NHL.com's midseason edition of Trophy Trackers attempts to project winners of the major individual awards. Today we predict the winner of the Norris Trophy, an annual award given to the defense player who demonstrates throughout the season the greatest all-round ability in the position.
Duncan Keith won the Norris Trophy four years ago. His coach thinks he's playing better this season.
"I think he's defended better," Chicago Blackhawks coach Joel Quenneville said. "I think his gap has been better. I think offensively, his play selection or his puck patience, he's added another level or element to it. I just think consistency is the best way to measure defensemen and that's what we're seeing."
Keith entered play Tuesday leading all defensemen with 39 assists and 42 points. He is on pace for 71 assists and 76 points, which would top his career-highs of 55 and 69 from the 2009-10 season, when he won the Norris Trophy.
His play has been steady across the board, but his production has been even better on the road. Keith has 24 points in 22 road games and 18 points in 23 home games.
But it's not just about his offensive production. Keith has been as effective against top competition in the defensive zone; it just goes unnoticed sometimes because the Blackhawks are rarely stuck in the defensive zone when he is on the ice.
Keith has helped Chicago become the NHL's highest-scoring team (3.62 goals-per game) and among the League's top possession teams. When he joins the attack, which is often, the Blackhawks are the most dangerous offensive team in the League.
The only knock on Keith is he's playing with another high-end defenseman in Brent Seabrook and the Blackhawks' defensive depth doesn't drop too far with a second pairing of Niklas Hjalmarsson and Johnny Oduya.
But the fact that people around the Blackhawks think Keith is playing even better than he did in 2009-10 speaks volumes about his candidacy for another Norris Trophy.
"He's one of those guys that just tries to find an edge any way he can," Chicago captain Jonathan Toews said. "Any way he can better his game, whether it's off the ice or on the ice, he's committed. I think he's one of those guys that even some of those days when he's not scoring points, when he's not on the board like he's been lately, he's still one of the best players in the League because of all the little things that he does. He's making things so much easier on our top guys up front, as well."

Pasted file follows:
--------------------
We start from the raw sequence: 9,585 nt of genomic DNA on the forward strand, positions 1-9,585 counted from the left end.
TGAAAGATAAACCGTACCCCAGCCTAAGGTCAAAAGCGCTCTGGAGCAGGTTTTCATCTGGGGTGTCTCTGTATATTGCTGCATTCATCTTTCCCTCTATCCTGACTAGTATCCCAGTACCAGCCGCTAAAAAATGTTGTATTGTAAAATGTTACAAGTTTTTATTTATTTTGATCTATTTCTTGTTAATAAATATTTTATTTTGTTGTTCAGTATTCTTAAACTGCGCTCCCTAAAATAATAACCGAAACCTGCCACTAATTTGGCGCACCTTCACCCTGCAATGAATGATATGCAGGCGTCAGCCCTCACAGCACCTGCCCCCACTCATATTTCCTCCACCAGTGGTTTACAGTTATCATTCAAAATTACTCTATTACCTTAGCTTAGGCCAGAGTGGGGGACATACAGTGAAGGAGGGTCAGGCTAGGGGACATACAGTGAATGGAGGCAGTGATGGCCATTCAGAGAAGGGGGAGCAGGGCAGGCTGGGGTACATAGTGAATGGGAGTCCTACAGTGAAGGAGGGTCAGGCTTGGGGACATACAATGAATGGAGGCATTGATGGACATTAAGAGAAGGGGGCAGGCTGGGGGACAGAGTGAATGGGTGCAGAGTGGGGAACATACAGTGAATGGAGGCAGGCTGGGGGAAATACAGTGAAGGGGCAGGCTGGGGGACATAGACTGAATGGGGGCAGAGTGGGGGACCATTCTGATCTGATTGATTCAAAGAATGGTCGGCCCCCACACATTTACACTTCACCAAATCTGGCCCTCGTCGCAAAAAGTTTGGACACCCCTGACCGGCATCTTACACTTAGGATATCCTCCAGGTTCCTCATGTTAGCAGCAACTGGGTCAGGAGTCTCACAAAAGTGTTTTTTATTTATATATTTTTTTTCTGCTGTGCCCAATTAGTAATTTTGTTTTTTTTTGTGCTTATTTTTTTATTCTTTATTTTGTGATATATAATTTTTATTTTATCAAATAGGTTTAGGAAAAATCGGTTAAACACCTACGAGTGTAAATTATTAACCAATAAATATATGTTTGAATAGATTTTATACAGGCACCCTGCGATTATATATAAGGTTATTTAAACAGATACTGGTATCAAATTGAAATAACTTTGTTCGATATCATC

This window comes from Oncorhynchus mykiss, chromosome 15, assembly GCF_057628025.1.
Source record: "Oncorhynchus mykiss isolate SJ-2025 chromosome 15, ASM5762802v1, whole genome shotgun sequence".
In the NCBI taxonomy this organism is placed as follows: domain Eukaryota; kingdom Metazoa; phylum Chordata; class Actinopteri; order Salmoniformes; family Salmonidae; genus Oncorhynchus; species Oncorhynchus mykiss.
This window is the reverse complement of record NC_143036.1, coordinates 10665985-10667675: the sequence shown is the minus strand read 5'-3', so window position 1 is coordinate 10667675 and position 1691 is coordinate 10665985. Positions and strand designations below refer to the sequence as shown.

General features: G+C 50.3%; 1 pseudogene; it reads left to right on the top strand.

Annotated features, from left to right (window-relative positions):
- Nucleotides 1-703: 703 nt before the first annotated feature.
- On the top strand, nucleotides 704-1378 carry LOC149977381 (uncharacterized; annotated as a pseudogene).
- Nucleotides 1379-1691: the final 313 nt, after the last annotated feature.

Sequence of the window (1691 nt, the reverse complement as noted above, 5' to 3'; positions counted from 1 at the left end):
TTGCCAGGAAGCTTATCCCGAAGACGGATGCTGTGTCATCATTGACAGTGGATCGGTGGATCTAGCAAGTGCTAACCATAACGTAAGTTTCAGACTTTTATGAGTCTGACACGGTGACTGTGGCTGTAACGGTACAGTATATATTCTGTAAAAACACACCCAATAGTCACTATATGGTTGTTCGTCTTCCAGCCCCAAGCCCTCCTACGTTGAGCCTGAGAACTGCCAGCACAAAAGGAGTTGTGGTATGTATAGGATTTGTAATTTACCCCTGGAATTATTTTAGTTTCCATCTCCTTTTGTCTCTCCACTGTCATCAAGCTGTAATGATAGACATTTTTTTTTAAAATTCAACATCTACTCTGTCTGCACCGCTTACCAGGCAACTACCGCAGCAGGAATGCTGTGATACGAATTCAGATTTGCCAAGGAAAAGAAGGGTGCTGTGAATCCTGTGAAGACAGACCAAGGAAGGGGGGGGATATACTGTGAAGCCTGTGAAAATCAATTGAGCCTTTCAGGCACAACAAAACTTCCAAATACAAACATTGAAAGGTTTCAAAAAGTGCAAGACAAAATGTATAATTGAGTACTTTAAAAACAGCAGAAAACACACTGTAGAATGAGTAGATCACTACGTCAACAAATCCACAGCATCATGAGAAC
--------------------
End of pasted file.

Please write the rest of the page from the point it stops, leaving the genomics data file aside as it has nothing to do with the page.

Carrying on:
Doughty is having arguably his best season for the Kings because he's become an all-round defenseman. His production numbers are still good (23 points in 43 games entering Tuesday). He has been a plus player (plus-13). He is playing big minutes against the opposition's best players (25:38 per game). Doughty was also excellent during the long stretch from mid-November into early January when the Kings played without starting goalie Jonathan Quick. He helped ease the burden on Ben Scrivens and Martin Jones. In addition, Doughty is playing with another puck-moving blueliner in Jake Muzzin, so he's had to be more defensively responsible, which he has.
Suter has done just about everything for a team that struggles to score and is now battling injuries. He's the type of player that you have to watch to appreciate because his basic stats won't blow you away, even though Suter has picked it up dramatically of late with eight points in his past four games, including his first career hat trick last week. He entered play Tuesday with 29 points on five goals and 24 assists in 44 games. Suter, though, is steady in all areas of his game while playing nearly 30 minutes per game. He makes every little play to get the Wild out of their zone and is a big reason why Minnesota is a strong defensive team and among the top teams in shots against per game.